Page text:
Interior Design for All 5 Senses

Decorate to engage not just sight but also sound, smell, taste, and touch.

By Ande Waggener

 

Beautiful home design is obviously intended to engage the sense of sight. The design elements of color, shape, balance, and flow are all playing to what we can see.

 

But does this mean that our eyes get to have all the fun?

 

Not necessarily.

 

Well-rounded room design isn’t just for the eyes. Truly impactful interior design goes beyond the sense of sight to include the other four senses as well. So your ears, your nose, your taste buds, and your skin get to have some pleasure too.

 

Here are some easy ways to use your interior décor to activate your other four senses.

 

Create Sound with Water Fountain & Chimes

The trickle of water is a soothing addition to any interior décor. You can get this auditory pleasure from something as simple as a small table fountain.

 

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You could also bring favorite wind chimes inside. Wind chimes don’t have to be relegated to the outdoors. Hanging some above your bed can add a relaxing tone to your bedroom décor.

 

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Or have some fun by combining a small chime with another sound element like bells and then hanging them with a long vertical design accessory.

 

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The bells and chimes on the elephant chain above hang where they are often bumped by a shoulder, generating a pleasing jangle that boosts the room’s personality.

 

Enhancing the Sense of Smell

Scented candles, of course, are a natural way to trigger the sense of smell in your home décor. Some with children and pets don’t want to burn scented candles all the time. But they can still enjoy the scent experience with battery-powered scented candles that fit into their décor.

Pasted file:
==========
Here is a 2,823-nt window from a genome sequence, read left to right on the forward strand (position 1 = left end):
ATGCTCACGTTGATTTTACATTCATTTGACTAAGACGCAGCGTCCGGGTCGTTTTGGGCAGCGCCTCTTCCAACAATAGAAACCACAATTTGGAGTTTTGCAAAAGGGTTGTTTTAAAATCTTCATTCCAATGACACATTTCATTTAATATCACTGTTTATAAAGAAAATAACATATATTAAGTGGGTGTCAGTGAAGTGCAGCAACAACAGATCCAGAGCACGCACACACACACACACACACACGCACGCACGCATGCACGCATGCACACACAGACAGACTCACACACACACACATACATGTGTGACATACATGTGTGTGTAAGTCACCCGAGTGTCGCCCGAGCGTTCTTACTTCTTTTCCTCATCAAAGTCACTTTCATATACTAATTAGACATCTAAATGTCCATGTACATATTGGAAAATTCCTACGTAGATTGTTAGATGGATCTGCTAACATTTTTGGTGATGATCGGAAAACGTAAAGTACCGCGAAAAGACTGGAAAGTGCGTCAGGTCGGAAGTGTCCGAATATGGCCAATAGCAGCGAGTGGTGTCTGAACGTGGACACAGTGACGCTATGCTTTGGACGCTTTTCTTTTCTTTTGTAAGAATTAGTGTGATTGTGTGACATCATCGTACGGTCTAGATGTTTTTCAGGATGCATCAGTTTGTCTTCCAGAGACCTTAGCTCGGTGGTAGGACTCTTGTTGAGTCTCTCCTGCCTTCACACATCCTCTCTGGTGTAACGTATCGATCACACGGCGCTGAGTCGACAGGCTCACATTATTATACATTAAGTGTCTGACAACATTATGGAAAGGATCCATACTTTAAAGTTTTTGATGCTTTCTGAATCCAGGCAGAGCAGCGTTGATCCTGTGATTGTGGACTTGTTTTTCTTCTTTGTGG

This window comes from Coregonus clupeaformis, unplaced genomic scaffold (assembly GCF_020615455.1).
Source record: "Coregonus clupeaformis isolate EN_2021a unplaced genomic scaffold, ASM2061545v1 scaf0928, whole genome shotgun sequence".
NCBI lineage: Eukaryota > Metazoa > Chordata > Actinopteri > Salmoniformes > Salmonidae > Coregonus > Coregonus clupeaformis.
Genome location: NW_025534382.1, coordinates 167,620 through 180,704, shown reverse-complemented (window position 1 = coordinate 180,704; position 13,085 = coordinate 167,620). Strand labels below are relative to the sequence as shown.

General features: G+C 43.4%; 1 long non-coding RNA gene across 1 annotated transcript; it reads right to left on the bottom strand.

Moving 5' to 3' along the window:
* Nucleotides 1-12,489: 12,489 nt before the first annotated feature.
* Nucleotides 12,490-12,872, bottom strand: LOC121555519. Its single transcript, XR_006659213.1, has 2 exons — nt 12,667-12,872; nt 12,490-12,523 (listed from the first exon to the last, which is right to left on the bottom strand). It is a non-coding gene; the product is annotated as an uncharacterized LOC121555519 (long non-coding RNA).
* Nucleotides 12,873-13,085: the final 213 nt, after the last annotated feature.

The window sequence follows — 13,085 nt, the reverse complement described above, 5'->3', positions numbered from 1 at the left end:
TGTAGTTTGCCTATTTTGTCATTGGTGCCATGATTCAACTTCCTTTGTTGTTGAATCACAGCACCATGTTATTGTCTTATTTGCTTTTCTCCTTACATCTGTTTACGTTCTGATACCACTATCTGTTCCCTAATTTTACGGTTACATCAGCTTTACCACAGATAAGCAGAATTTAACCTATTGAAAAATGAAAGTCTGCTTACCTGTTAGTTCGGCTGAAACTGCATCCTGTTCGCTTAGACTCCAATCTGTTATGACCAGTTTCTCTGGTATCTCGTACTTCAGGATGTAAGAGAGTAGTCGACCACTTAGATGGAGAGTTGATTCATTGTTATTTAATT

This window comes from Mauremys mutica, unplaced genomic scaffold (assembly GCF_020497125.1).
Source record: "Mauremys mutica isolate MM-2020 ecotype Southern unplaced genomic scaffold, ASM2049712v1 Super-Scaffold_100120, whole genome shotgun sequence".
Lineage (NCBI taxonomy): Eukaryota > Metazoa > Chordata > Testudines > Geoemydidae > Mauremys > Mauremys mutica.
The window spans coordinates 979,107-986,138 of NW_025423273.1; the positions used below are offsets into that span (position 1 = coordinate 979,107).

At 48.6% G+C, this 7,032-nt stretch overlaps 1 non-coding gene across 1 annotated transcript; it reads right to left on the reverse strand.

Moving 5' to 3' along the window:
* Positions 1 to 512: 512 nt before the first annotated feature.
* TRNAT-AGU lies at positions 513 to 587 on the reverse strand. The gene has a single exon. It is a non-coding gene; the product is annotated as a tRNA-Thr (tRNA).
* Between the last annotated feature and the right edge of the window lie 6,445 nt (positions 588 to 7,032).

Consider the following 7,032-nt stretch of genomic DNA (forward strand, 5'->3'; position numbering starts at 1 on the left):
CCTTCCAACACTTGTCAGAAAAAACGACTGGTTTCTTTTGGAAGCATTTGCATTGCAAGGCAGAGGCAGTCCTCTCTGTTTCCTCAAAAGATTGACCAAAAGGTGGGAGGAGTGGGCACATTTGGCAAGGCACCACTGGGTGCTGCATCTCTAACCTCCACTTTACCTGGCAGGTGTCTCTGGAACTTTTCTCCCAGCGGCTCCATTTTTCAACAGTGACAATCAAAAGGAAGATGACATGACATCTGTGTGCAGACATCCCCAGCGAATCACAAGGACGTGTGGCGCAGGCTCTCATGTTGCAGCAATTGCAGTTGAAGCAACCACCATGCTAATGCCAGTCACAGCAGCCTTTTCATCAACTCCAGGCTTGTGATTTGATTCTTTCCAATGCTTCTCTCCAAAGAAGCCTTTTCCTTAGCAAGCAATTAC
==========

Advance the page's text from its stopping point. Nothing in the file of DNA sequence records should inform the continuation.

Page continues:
A rock salt lamp will purify the air, thus removing odors that would detract from otherwise pleasing décor.

 

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As you can see above, when you pair the lamp with another rock-based décor element, it’s a treat for the eyes too.

 

For those serious about scents, an aromatherapy diffuser introduces an even greater level of aromatic pleasure to your rooms. Diffusers give you access to a variety of scents, enabling you to vary the mood of your room.

 

Not all diffusers are all that pretty to look at, but you can tuck them in with other décor to overcome any visual failings.

 

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A variety of plants are quite adept at cleaning and oxygenating the air so it’s more pleasing to the nose.

 

Try a spider plant. Or for a larger visual impact, you can include a ficus in your décor.

 

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Add a little romance with some drooping English ivy. Or go Southwestern with an aloe plant.

 

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Decorating for the Sense of Touch